Plan Would Increase Family Tax Credits and Restore STAR Property Tax Rebate Checks
Senator Simcha Felder (D-Brooklyn) joined Republican Leader Dean Skelos and Conference members today to unveil the Family Tax Relief Act, a package of tax relief and reform measures designed to provide a major economic boost to New York’s struggling middle class families.
The Senate Republican plan would increase tax breaks that have not kept pace with inflation, and, in some instances, haven’t been adjusted for more than 25 years. The plan also restores the STAR property tax rebate check program to provide real and direct relief to millions of New Yorkers who pay some of the highest property taxes in the country.
“For far too long, New York State has treated us like an ATM machine,” said Senator Felder. “It is high time that we stop asking New Yorkers to withdraw their hard-earned monies and turn it over to the government to support our bloated budget. The Family Tax Relief Act puts money back where it belongs – into the pockets of financially over-burdened families – and sets New York on a good course to fiscal health.”
The Senate plan would more than double the value of the Dependent Exemption; increase the Child Tax Credit and provide an additional $500 child tax credit; increase the value of the Dependent Care Credit; and restore STAR property tax rebate checks.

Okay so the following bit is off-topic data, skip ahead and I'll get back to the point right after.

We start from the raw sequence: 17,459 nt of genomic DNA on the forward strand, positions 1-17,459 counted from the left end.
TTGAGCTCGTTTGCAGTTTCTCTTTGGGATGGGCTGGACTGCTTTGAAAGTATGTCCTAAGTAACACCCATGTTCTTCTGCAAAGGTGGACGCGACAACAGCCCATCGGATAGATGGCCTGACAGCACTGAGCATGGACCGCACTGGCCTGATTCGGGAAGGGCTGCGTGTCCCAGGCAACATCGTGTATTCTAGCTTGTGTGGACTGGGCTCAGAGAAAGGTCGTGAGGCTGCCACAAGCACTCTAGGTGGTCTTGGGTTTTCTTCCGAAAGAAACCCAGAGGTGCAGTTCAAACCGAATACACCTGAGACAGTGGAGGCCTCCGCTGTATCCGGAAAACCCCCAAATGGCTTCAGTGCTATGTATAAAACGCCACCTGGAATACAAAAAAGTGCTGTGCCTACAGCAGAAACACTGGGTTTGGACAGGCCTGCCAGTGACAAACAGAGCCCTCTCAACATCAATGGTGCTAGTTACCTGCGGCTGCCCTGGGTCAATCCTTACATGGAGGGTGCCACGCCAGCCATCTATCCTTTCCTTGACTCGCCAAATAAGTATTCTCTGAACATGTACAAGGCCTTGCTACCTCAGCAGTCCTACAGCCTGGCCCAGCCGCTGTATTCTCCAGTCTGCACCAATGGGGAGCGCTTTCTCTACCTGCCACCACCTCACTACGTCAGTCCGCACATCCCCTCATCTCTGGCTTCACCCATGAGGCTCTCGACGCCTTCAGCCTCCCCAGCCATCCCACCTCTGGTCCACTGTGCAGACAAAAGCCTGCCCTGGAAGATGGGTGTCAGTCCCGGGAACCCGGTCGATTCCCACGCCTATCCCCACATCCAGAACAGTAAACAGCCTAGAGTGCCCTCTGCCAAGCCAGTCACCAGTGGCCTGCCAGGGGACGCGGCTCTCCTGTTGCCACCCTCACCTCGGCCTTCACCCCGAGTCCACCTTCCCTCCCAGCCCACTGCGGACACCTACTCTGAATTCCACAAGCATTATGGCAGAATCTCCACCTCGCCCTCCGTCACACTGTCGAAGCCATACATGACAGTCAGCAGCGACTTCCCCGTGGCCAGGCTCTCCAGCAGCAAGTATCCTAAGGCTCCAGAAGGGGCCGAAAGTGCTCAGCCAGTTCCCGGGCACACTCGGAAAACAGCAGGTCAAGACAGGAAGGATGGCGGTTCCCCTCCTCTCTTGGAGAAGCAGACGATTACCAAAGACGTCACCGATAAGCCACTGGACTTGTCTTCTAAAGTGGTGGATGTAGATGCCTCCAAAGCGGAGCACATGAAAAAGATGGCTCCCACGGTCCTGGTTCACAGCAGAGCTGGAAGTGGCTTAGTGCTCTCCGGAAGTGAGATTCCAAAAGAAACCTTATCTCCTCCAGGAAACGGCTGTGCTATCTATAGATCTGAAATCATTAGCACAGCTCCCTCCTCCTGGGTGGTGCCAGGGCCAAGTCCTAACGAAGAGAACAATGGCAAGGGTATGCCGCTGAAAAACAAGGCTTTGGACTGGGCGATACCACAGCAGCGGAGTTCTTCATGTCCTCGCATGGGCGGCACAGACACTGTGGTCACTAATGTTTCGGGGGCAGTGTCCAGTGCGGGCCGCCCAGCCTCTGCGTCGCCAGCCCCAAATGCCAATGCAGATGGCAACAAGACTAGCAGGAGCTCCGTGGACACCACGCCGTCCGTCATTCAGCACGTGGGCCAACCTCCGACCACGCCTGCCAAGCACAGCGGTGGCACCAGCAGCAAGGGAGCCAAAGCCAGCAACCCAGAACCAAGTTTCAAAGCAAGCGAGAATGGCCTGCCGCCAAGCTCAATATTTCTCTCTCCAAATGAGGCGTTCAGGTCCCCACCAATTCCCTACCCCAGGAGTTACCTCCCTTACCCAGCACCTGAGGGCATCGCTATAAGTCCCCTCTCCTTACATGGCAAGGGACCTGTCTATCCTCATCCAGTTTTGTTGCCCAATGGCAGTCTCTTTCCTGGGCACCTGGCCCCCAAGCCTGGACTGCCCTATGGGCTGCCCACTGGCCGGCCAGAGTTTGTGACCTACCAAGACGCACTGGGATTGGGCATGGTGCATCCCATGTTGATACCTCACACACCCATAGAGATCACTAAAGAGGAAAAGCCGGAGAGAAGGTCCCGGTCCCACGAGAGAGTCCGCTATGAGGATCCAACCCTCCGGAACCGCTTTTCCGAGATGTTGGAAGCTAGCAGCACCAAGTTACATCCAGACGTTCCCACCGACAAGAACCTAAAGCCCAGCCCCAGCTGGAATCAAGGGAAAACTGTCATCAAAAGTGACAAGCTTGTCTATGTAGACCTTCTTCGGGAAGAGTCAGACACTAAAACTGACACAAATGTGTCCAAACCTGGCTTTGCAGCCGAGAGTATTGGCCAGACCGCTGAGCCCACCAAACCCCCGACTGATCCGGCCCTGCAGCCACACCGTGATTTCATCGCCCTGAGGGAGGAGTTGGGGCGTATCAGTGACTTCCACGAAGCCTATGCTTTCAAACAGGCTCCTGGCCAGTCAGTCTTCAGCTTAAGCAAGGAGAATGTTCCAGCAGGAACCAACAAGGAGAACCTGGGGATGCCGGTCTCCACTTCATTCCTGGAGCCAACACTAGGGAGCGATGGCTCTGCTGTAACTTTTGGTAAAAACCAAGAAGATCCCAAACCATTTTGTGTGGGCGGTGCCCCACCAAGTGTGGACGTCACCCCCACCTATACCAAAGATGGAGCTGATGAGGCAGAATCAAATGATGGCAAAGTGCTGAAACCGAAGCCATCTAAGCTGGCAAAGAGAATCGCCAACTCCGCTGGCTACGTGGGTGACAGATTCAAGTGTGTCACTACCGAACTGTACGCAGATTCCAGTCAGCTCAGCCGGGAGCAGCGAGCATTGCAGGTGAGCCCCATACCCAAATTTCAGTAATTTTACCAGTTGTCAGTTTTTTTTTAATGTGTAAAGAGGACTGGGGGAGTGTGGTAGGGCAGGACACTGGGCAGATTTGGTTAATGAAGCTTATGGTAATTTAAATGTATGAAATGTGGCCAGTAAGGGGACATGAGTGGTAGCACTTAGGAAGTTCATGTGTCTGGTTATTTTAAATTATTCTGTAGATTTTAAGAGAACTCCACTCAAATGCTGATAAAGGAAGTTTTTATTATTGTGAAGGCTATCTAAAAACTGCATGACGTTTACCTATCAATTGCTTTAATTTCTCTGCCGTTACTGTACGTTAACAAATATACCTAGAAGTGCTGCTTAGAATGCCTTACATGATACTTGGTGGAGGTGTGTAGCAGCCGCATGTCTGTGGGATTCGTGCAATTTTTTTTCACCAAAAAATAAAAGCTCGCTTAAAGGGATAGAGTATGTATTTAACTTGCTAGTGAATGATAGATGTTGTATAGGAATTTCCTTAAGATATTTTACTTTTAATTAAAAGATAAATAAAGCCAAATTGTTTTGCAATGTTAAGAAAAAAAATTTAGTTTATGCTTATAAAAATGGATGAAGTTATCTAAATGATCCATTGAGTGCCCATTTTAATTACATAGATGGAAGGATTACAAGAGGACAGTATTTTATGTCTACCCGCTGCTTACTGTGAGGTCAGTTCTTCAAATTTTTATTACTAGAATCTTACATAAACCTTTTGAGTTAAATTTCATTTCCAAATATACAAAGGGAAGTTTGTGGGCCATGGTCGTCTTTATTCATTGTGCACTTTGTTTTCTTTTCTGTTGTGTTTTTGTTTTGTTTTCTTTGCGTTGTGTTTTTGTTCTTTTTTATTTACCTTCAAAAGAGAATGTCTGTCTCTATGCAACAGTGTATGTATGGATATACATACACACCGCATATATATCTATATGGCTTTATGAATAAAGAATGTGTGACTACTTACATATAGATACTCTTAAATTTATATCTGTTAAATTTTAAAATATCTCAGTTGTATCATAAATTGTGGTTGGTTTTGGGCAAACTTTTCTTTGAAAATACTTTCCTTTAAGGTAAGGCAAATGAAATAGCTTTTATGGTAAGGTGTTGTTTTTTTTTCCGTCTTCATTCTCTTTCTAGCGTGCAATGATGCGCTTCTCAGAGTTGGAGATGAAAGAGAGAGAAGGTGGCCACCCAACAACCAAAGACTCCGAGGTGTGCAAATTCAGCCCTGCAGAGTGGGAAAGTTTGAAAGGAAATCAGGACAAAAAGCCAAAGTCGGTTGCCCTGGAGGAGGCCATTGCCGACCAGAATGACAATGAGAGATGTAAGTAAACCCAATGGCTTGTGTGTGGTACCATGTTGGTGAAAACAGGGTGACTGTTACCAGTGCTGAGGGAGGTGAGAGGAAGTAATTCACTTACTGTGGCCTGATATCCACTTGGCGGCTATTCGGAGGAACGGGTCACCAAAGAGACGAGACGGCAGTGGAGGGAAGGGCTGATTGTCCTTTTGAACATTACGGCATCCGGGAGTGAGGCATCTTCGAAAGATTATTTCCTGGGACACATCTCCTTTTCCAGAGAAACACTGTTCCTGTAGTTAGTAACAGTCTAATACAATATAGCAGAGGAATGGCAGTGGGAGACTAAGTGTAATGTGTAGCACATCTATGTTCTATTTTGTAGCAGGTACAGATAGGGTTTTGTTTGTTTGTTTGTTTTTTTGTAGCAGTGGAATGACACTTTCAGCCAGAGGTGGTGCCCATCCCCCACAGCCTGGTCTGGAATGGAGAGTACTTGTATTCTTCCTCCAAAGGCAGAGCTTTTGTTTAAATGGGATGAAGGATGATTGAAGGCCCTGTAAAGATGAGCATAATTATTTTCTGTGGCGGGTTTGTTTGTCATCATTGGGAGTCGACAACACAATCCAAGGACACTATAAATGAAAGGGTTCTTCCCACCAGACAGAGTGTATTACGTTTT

“Federal payroll taxes went up, paychecks got smaller, the cost of health care, gas and tuition have gone through the roof, and family budgets are squeezed even tighter,” Senate Republican Leader Skelos said. “Just when families find a way to make ends meet, somebody moves the ends.”
For a family with an annual income of $55,000 and two children, the total increase in tax savings would be $1,036. A family making $100,000 a year with two children would have their tax savings increased by $812. A single parent with one child and an income of $45,000 per year would see an increased tax savings of $811 under the Senate plan.
The U.S. Commerce Department recently reported that retail sales across the country slowed down after the federal payroll tax was increased and consumers took home less money in their paychecks. According to the IRS, the payroll tax hike took $83 a month away from an individual with an annual salary of $50,000; $125 a month from a worker making $75,000 and $166 a month from someone earning $100,000 a year.
“The Family Tax Relief Act is in keeping with my commitment to cut taxes for all New Yorkers, especially the middle class,” said Senator Felder. “I believe it is the responsibility of government to put an end to runaway property taxes, skyrocketing costs for basic necessities, and to help struggling families survive.”